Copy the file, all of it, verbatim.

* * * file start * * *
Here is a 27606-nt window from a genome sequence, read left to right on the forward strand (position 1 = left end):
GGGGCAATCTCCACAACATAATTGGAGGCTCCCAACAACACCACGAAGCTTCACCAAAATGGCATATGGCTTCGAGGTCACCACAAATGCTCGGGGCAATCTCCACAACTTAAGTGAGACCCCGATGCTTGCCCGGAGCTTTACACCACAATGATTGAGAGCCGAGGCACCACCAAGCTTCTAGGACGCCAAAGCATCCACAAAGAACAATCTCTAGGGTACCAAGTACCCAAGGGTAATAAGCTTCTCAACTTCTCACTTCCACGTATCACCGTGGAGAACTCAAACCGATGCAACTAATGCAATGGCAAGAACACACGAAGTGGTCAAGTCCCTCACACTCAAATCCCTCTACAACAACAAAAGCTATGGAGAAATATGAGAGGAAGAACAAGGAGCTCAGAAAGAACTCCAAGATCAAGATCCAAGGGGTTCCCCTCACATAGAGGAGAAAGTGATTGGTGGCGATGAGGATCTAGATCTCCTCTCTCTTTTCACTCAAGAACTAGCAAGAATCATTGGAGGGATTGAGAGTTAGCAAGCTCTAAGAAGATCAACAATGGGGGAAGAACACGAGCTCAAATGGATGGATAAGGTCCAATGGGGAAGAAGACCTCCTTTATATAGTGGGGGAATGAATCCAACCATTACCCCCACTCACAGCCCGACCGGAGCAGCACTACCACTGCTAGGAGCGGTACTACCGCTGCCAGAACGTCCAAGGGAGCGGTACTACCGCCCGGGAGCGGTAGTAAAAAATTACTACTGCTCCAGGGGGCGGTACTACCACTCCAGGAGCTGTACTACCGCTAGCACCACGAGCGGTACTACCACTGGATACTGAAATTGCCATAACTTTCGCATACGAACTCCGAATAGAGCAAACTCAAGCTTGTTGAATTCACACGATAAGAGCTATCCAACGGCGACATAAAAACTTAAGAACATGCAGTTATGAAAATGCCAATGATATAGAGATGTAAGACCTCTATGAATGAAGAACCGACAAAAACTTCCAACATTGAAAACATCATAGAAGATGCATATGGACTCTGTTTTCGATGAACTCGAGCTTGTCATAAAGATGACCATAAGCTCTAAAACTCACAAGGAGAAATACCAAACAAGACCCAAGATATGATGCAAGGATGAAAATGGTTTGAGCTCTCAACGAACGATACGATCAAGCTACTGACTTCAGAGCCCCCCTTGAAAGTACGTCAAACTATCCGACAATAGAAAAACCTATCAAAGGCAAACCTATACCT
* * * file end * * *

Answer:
Here is a 27606-nt window from a genome sequence, read left to right on the forward strand (position 1 = left end):
GGGGCAATCTCCACAACATAATTGGAGGCTCCCAACAACACCACGAAGCTTCACCAAAATGGCATATGGCTTCGAGGTCACCACAAATGCTCGGGGCAATCTCCACAACTTAAGTGAGACCCCGATGCTTGCCCGGAGCTTTACACCACAATGATTGAGAGCCGAGGCACCACCAAGCTTCTAGGACGCCAAAGCATCCACAAAGAACAATCTCTAGGGTACCAAGTACCCAAGGGTAATAAGCTTCTCAACTTCTCACTTCCACGTATCACCGTGGAGAACTCAAACCGATGCAACTAATGCAATGGCAAGAACACACGAAGTGGTCAAGTCCCTCACACTCAAATCCCTCTACAACAACAAAAGCTATGGAGAAATATGAGAGGAAGAACAAGGAGCTCAGAAAGAACTCCAAGATCAAGATCCAAGGGGTTCCCCTCACATAGAGGAGAAAGTGATTGGTGGCGATGAGGATCTAGATCTCCTCTCTCTTTTCACTCAAGAACTAGCAAGAATCATTGGAGGGATTGAGAGTTAGCAAGCTCTAAGAAGATCAACAATGGGGGAAGAACACGAGCTCAAATGGATGGATAAGGTCCAATGGGGAAGAAGACCTCCTTTATATAGTGGGGGAATGAATCCAACCATTACCCCCACTCACAGCCCGACCGGAGCAGCACTACCACTGCTAGGAGCGGTACTACCGCTGCCAGAACGTCCAAGGGAGCGGTACTACCGCCCGGGAGCGGTAGTAAAAAATTACTACTGCTCCAGGGGGCGGTACTACCACTCCAGGAGCTGTACTACCGCTAGCACCACGAGCGGTACTACCACTGGATACTGAAATTGCCATAACTTTCGCATACGAACTCCGAATAGAGCAAACTCAAGCTTGTTGAATTCACACGATAAGAGCTATCCAACGGCGACATAAAAACTTAAGAACATGCAGTTATGAAAATGCCAATGATATAGAGATGTAAGACCTCTATGAATGAAGAACCGACAAAAACTTCCAACATTGAAAACATCATAGAAGATGCATATGGACTCTGTTTTCGATGAACTCGAGCTTGTCATAAAGATGACCATAAGCTCTAAAACTCACAAGGAGAAATACCAAACAAGACCCAAGATATGATGCAAGGATGAAAATGGTTTGAGCTCTCAACGAACGATACGATCAAGCTACTGACTTCAGAGCCCCCCTTGAAAGTACGTCAAACTATCCGACAATAGAAAAACCTATCAAAGGCAAACCTATACCT